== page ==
The phenomenon of social abuse is destroying America in the name of progress.Canceled. Shamed. Bullied. Rejected. Outed. Hated. Destroyed. The reports of cancelled, socially abused people are nearly non-stop in the news day after day. Educators suspended, athletes humiliated, actors fired, television shows cancelled, statues toppled, history rewritten. This is the fruit of today's wicked, unrelenting cancel culture. Shaming, bullying and abusing those who aren't promoting certain promoted narratives is a primary offensive weapon of ruthless outrage mobs. President Obama, speaking on the socially abusive cancel culture said, “…the way of me making change is to be as judgmental as possible about other people… You see how woke I was, I called you out. That's not activism. That's not bringing about change.” When your ideologies, questions and even your silence are threatening to those who are vigorously advancing their cause, whatever it may be, social abuse becomes an option. The penance they demand is determined not by an absolving priest but by a self-appointed jury seeking your destruction. The outrage mob rises up en force against the detractors and nothing short of renunciation of their values or destruction of their character will do. In America's cancel culture, blood-lust drives self-appointed moral revolutionaries to strip you of your dignity and parade you naked across social media.
22 And Ham, the father of Canaan, saw the nakedness of his father and told his two brothers outside. Genesis 9:22 (ESV)A curse was the result of this shaming of Noah (which pales in comparison to today's hateful exposing). We have a choice as a nation. Cover in love and be blessed or report another's nakedness to the world and be cursed.
23 Then Shem and Japheth took a garment, laid it on both their shoulders, and walked backward and covered the nakedness of their father. Their faces were turned backward, and they did not see their father’s nakedness. Genesis 9:23 (ESV)Hateful uncovering and blacklisting is an ironic tactic people utilize against those they believe to be, well, hateful. It's the white-collar equivalent of the outrage mobs in the streets, rioters who are destroying businesses and lives with firebombs and violence in the name of eventual peace. They are attempting to drive out hate with hate, and not only will that never work, but it exposes their hypocrisy.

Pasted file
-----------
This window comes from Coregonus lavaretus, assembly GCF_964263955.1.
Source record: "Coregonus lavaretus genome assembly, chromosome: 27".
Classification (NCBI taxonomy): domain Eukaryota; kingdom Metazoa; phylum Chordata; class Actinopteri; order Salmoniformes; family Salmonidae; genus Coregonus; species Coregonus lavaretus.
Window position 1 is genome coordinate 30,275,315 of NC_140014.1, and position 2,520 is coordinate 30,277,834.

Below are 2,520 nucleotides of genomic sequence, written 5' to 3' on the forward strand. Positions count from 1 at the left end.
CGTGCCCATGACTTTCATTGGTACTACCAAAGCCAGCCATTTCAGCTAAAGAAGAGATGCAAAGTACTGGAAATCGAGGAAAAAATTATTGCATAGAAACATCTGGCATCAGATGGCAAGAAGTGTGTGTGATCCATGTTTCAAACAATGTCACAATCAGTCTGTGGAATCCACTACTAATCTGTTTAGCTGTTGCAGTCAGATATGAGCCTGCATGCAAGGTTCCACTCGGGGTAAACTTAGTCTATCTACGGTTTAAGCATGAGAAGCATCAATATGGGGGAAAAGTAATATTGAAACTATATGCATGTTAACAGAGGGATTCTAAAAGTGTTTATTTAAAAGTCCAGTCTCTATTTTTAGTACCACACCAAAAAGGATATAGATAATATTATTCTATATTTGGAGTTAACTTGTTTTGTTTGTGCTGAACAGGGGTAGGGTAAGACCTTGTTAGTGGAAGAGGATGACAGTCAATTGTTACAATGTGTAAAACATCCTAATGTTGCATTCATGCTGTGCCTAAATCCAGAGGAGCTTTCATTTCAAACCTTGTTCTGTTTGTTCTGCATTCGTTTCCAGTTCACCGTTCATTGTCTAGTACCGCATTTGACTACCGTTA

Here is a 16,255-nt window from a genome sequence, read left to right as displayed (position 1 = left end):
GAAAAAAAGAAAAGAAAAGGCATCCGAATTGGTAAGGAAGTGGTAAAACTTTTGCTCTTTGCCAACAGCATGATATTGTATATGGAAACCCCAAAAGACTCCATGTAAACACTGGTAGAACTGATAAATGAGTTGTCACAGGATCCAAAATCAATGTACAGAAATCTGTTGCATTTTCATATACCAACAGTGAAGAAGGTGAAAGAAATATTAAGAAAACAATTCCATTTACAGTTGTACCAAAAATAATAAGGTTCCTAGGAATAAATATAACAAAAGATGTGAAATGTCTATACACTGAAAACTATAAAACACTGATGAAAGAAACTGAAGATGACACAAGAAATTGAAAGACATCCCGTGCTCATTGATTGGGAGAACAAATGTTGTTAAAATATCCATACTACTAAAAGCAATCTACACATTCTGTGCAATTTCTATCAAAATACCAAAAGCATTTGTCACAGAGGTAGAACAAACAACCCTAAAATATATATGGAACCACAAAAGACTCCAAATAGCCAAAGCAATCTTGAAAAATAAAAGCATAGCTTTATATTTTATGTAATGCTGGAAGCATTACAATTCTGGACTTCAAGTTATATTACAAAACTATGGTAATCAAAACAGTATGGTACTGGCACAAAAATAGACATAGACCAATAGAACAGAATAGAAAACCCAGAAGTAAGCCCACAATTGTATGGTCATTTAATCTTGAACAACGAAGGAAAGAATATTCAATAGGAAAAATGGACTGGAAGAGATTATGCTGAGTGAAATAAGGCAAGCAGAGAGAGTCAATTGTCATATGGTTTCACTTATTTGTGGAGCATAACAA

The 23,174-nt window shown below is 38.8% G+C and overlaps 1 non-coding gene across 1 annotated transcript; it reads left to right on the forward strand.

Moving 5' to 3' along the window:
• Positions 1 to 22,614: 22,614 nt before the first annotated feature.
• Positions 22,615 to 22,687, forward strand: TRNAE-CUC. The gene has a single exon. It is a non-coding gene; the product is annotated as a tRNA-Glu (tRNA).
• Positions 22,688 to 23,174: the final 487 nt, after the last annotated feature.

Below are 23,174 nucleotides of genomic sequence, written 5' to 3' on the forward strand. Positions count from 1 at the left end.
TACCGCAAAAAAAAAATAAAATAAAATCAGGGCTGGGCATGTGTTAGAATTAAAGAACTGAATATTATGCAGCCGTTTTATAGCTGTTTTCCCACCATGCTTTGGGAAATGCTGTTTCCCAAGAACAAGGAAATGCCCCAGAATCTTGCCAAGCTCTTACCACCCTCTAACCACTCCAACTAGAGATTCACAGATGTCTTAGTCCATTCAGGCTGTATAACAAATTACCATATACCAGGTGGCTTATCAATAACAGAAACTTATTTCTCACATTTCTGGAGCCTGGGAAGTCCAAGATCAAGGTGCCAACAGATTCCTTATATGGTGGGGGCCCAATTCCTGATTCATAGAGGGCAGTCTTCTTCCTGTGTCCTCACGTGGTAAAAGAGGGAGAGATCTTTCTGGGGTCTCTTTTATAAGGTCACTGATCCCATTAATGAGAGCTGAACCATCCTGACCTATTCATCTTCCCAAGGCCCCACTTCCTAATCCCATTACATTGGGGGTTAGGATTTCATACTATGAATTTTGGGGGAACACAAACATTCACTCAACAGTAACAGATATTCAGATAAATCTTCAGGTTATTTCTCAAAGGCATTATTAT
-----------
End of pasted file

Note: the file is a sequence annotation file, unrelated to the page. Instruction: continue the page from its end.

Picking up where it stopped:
THE FUTILITY OF TAKING A KNEEThe socially abusive cancel culture has stricken another victim, future Hall of Famer, NFL quarterback Drew Brees. Drew heroically maintained his stand (a stand that millions of Americans applaud) that kneeling during the National Anthem was profoundly inappropriate. Call in the outrage mob. Skip Bayless tweeted, “Drew’s comments represented an elite, white insensitivity where you just live in your own world. It goes back to the question of whether he can do enough to be accepted as reformed.” So, one of the NFL's most authentic and truly good guys now has to be reformed because of a single, non-controversial statement that the majority of Americans hold to? After receiving death threats and hateful retorts, his wife Brittany relented and confessed,”We are the problem.” Skip Bayless also attacked actor Mark Wahlberg and said, “These racial incidents have been hiding in plain sight on Mark Wahlberg’s Wikipedia page since Wikipedia was born. Shannon (Sharpe) has always taught me that once you’re a racist, you’re a racist, and I’ll never quite trust you again.” Skip, I implore you to examine the absolute love and forgiveness of Jesus. A haunting past is the fuel for the social abuse movement in our nation. If our past seals our future, there is no hope, and Skip, you yourself are doomed. You have to ask (at risk of being socially abused) just what is the purpose of kneeling during the National Anthem? People defend the action by saying it has nothing to do with the flag. That's interesting, because the exact moment they chose to protest was when we are standing up for the flag. Not at halftime, not at the coin toss, not during player announcements (of course not), not when the game has finished (as praying Christian players do at the 50-yard-line). The protest is during our National Anthem. The protest is about our flag. They say it's to bring attention to racism and police brutality. I don't believe there's a single solitary soul in America that isn't aware of that endeavor. It's said that it's to promote change. I'd argue there are very few who would oppose the annihilation of racism and violence. Yes, it's true that change must come, and it's a rare few who would not agree with that statement. Thankfully, Los Angeles Chargers running back Justin Jackson said, “players might not kneel if they believe they are listened to when they speak about use of force by police and a variety of other social issues…” Players, we hear you. We really do. Divisive actions such as kneeling and shaming actually do great damage to the cause, and it crushes the spirit of our nation. It should be obvious that we can highly value our black brothers and sisters and the change we are all pursuing and also highly honor our veterans and the flag of our great nation. It's not either/or, it's both/and.